It means ‘This thing that I’ve just heard or seen or found out about – it has surprised me. I didn’t expect it. It’s had the effect of making me surprised.’ ‘What a surprise!’ So let’s focus on these ones, let’s cover some really commonly used ones here.

Reminder of the Most Common 500 Words Course – it’s really good!

Before we go any further, don’t forget you can buy our Most Common Five Hundred Words in English course online and start working on it straight away. There are a huge number of words in the English language, but if you’re interested in being able to speak English and have an English conversation, you’ll find that you can say a lot with just a few hundred words – it’s a good way to start speaking.

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Learn to speak English course 500 most common words product cover art.

It makes sense then to know them really well – so that you can start to speak English, not just understand it. So you’ll find the Most Common Five Hundred Words Course on our website at adeptenglish.com. And there’s bonus material in this course too – there’s also the Most Commonly Used Six Hundred Words. Back to our topic for today – of exclamations using ‘What...!’

Reactions of shock, disappointment, feeling sympathy, feeling honoured, feeling ‘put out’, lucky or unlucky

So we might say ‘Ooh, what a shock!’ So the word ‘shock’, SHOCK is used when something is so surprising that it’s like a jolt of electricity to our emotions. This is meant idiomatically, speaking about your emotions, but we do use this word ‘shock’ when we get an electric shock too! You might hear ‘What a shock when I heard the news that he had been sacked’. And the expression ‘to be sacked’? Have a look at last week’s podcast to find out about that one!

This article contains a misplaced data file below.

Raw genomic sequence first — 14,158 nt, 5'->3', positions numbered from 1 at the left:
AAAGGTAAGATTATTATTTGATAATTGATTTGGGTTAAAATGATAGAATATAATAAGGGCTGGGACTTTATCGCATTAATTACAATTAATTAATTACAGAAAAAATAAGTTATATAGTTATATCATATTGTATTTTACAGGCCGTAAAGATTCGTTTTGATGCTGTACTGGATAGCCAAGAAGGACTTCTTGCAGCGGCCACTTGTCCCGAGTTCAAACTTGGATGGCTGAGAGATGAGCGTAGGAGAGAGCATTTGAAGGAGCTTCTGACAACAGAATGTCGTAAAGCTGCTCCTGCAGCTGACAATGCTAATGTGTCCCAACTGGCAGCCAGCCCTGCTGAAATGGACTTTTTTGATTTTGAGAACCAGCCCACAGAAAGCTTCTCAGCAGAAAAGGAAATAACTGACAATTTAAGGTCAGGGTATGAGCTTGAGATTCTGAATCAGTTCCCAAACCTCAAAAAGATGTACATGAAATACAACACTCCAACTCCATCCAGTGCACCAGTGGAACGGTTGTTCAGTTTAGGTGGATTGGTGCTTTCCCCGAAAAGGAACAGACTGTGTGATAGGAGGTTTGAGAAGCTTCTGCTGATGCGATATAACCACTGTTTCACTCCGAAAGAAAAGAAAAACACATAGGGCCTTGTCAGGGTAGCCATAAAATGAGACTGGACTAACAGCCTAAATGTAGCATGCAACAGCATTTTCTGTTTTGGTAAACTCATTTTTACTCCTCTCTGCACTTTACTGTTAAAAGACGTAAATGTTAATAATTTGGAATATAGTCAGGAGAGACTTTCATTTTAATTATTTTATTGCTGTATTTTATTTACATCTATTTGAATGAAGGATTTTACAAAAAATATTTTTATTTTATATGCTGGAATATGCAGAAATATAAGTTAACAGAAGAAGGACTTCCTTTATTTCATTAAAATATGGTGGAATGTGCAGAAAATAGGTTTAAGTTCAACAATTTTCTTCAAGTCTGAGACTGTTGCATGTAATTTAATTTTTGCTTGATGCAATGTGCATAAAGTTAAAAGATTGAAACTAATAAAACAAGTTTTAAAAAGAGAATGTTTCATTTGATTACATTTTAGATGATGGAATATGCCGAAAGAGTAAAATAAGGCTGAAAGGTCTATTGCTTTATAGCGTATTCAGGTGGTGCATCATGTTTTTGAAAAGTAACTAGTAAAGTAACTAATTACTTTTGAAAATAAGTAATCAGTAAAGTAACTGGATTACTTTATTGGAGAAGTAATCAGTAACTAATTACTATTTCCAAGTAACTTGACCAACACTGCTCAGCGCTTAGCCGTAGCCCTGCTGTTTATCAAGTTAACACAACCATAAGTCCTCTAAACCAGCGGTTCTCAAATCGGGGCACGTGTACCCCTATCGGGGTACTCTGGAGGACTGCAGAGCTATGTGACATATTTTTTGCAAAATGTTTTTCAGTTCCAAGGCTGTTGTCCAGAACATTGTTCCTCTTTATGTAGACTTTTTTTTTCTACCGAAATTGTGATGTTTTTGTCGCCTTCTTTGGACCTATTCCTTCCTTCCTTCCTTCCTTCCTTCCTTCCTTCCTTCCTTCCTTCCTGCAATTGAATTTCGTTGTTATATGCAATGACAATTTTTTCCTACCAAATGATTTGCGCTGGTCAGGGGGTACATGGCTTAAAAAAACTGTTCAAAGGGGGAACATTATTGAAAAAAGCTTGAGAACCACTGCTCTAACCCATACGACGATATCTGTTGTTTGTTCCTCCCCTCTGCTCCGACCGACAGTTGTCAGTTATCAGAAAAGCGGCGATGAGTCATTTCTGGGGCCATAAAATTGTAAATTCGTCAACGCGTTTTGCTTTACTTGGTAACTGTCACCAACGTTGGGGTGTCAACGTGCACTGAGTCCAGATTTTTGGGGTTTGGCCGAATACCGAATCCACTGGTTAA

Another one? ‘What a disappointment!’ So that’s DISAPPOINTMENT and there’s also a verb ‘to disappoint’ and we used ‘disappointed’ as an adjective. If you experience ‘disappointment’, it means that you’re expecting something pleasant or positive, and either it doesn’t happen, or it’s not as good or as positive as you thought it would be. Or sometimes if another person has let you down, you might say you are ‘disappointed in them’. So you might spend three hours watching a film, watching a movie and you come out of the cinema and you say ‘What a disappointment!’.

‘What a shame!’ ‘Shame’, SHAME is a noun and it means that feeling we get when we are very, very, very embarrassed about ourselves – something we’ve done or something we are, that we really don’t want others to know about or to see. But if we say ‘What a shame!’ it has a slightly different meaning. It means ‘How sad that that happened’. And depending upon how you say it, it can show that you ‘feel sorry’ for the person you’re speaking about. You feel sympathy for their situation. ‘What a shame that he was ill and missed the concert!’ for example.

Another? ‘What an honour!’. That’s HONOUR, if you’re speaking in the UK or in the US, HONOR. If something is an honour, it means that it’s something you’re proud to do. ‘What an honour it is to give a speech at your wedding!’